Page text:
6. Escape From Alcatraz – 1979
From San Francisco cop (Dirty Harry) to Alcatraz inmate, Eastwood portrayed Frank Morris who seeks to escape from one of the most infamous prisons in the world. Based on actual events, Morris and two other inmates are able to slip away from the island in 1962 and disappear without a trace.
5. The Outlaw Josey Wales – 1976
Directed by and starring Eastwood, Josey Wales saw his family murdered by a band of Union soldiers in Missouri during the Civil War. Hell bent on revenge, Wales joins a Confederate band of guerrilla soldiers. Wales’ captain urges the group to surrender to the U.S. Army, Wales refuses to join the bunch and he watches as they are massacred. A bounty is placed on Wales’ head and he is pursued by the same individual that killed his family.
4. High Plains Drifter – 1973
This western was both directed and starred Eastwood as the Stranger who rides into the small isolated mining town of Lago. Upon arriving, the Stranger kills some men and then is asked by the residents to defend the town from three outlaws that are coming back to Lago to settle a score with the town. Little do the residents know, the Stranger is exacting revenge and exposing the corruptness that exists in Lago.
3. Unforgiven – 1992
Released almost two decades after the above movie, this film, like Million Dollar Baby, earned Eastwood another Oscar nomination for Best Actor in a Leading Role and won for Best Director and Best Picture. When a prostitute’s face is slashed by a couple of cowhands, Sheriff “Little Bill” Daggett (Gene Hackman) settles the dispute by making the cowhand’s pay for the assault with ponies (in the future). The prostitutes pool their money and put a $1,000 bounty on the perpetrators. A young gunslinger visits William Munny (Eastwood), an aging outlaw and killer turned farmer, and asks for his help for a split of the bounty. Together, with the added assistance of Ned Logan (Morgan Freeman), they set out for Big Whiskey and are confronted with the authoritative rule of Little Bill.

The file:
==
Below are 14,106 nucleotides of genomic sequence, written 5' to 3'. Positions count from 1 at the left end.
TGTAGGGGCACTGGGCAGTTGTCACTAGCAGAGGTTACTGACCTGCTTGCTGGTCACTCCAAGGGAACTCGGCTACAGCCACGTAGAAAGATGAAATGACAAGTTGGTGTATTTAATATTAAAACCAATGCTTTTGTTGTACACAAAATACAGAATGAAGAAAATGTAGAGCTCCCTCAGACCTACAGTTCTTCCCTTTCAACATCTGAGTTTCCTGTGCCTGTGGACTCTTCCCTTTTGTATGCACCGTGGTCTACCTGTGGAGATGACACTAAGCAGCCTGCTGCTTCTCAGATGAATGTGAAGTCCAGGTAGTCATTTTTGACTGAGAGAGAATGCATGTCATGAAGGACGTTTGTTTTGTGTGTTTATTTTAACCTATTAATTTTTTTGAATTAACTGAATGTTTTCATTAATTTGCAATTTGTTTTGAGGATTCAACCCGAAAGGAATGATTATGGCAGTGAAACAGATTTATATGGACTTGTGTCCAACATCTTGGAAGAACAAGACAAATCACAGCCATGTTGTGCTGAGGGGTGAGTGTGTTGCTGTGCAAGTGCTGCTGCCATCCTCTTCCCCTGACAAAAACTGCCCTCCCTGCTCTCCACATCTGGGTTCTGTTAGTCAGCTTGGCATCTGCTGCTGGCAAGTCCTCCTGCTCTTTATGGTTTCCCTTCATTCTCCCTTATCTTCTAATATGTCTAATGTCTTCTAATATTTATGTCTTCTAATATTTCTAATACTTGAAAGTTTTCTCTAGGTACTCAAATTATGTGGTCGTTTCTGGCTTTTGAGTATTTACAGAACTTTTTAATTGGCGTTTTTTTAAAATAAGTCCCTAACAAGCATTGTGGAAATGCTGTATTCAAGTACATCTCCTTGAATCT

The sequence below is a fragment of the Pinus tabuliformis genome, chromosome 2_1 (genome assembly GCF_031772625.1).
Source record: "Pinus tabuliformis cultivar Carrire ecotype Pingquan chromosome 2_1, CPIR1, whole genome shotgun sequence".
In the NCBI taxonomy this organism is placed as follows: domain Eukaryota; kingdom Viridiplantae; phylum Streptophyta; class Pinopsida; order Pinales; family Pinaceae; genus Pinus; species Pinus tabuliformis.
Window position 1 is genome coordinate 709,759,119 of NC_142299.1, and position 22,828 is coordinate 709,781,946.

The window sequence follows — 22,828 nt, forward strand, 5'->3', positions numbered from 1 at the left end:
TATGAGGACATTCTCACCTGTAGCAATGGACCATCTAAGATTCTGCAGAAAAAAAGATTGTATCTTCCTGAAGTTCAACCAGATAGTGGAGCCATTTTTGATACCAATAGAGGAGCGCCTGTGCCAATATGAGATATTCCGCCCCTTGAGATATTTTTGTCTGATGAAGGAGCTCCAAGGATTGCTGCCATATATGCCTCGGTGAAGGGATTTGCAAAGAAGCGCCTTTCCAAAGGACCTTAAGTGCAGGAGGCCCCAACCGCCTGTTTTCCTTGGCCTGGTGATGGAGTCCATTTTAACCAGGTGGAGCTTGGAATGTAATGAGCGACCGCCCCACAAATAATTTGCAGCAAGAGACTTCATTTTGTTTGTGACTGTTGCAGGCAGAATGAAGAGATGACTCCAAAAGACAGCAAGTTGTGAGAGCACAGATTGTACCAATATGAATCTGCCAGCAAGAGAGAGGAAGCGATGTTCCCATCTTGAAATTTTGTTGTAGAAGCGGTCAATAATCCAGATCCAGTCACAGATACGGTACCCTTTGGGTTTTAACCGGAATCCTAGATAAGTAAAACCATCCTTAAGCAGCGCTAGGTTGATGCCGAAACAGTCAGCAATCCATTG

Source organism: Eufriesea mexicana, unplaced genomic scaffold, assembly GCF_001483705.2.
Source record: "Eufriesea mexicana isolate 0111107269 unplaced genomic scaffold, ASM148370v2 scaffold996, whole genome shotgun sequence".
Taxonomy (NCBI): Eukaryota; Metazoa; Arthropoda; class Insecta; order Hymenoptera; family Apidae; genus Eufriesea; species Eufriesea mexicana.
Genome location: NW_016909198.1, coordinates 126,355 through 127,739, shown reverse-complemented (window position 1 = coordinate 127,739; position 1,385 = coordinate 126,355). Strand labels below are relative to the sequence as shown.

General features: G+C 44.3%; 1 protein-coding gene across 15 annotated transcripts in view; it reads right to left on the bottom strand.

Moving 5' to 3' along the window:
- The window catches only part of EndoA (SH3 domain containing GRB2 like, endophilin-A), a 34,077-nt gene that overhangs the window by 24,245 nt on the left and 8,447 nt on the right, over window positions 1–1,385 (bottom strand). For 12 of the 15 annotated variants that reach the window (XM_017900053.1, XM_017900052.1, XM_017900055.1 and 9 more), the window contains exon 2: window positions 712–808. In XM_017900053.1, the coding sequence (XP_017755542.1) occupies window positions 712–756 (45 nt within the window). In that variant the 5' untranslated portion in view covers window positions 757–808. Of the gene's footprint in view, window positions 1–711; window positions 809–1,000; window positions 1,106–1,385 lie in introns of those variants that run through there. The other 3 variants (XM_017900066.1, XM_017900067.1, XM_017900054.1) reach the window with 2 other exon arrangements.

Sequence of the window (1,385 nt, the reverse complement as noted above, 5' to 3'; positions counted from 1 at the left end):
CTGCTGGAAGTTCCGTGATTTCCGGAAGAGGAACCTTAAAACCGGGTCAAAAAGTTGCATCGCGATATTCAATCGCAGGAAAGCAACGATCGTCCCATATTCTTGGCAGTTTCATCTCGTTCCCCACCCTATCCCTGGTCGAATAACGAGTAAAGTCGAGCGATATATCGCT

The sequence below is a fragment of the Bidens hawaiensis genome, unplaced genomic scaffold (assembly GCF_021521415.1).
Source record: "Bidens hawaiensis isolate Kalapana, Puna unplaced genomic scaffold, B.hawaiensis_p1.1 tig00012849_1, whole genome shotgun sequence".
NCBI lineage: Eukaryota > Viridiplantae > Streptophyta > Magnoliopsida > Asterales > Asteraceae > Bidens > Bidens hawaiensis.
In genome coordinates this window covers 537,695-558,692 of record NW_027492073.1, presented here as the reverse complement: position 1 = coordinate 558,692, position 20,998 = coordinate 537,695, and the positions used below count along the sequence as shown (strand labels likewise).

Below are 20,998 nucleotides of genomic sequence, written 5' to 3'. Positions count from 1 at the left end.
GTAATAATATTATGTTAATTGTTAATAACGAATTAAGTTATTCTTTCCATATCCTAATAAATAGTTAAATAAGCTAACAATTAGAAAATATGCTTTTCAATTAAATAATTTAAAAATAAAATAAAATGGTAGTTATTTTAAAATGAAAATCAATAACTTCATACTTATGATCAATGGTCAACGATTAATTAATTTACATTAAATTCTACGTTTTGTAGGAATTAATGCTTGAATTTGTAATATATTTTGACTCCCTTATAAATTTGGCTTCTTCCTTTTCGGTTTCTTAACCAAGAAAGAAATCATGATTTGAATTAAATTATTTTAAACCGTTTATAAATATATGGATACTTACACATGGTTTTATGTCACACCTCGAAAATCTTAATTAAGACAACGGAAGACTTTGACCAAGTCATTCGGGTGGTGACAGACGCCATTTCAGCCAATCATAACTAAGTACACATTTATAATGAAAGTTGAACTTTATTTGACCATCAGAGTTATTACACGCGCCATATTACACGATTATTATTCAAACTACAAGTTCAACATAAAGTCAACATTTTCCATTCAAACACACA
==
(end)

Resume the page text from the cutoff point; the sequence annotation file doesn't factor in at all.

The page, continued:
2. The Good, The Bad, And The Ugly – 1966
This was the final installment in the Dollars Trilogy (aka the Man With No Name Trilogy), a series of three spaghetti western films directed by Sergio Leone. Blondie, played by Eastwood (The Good), is a professional gunslinger who is out to find a stash of stolen gold before The Bad and The Ugly do. Blondie is a loner and is by no means actually “good.” His goal is profit and he must outsmart (and perhaps outgun) his rivals who are after the same prize.
1. A Fistful Of Dollars – 1964
The first in the Dollar Trilogy, also known by its Italian name Per un pugno di dollari, was a spaghetti western staring Eastwood that was filmed in Italy and later brought to the U.S. In it, Eastwood portrays an unnamed stranger who rides into the border town of San Miguel. Once there, he quickly learns of two rival gangs and plays them against one another for his own gain. After being injured, he escapes the town hidden in a casket. He returns with a steel plate hidden beneath his poncho and dares one of the Rojo brothers, Ramón, to shoot him in the heart. The bullets bounce off and in true Eastwood fashion, he kills the bad guys and rides off into the sunset.
Seen all these? Check out our ranking of Quentin Tarantino’s best movies next.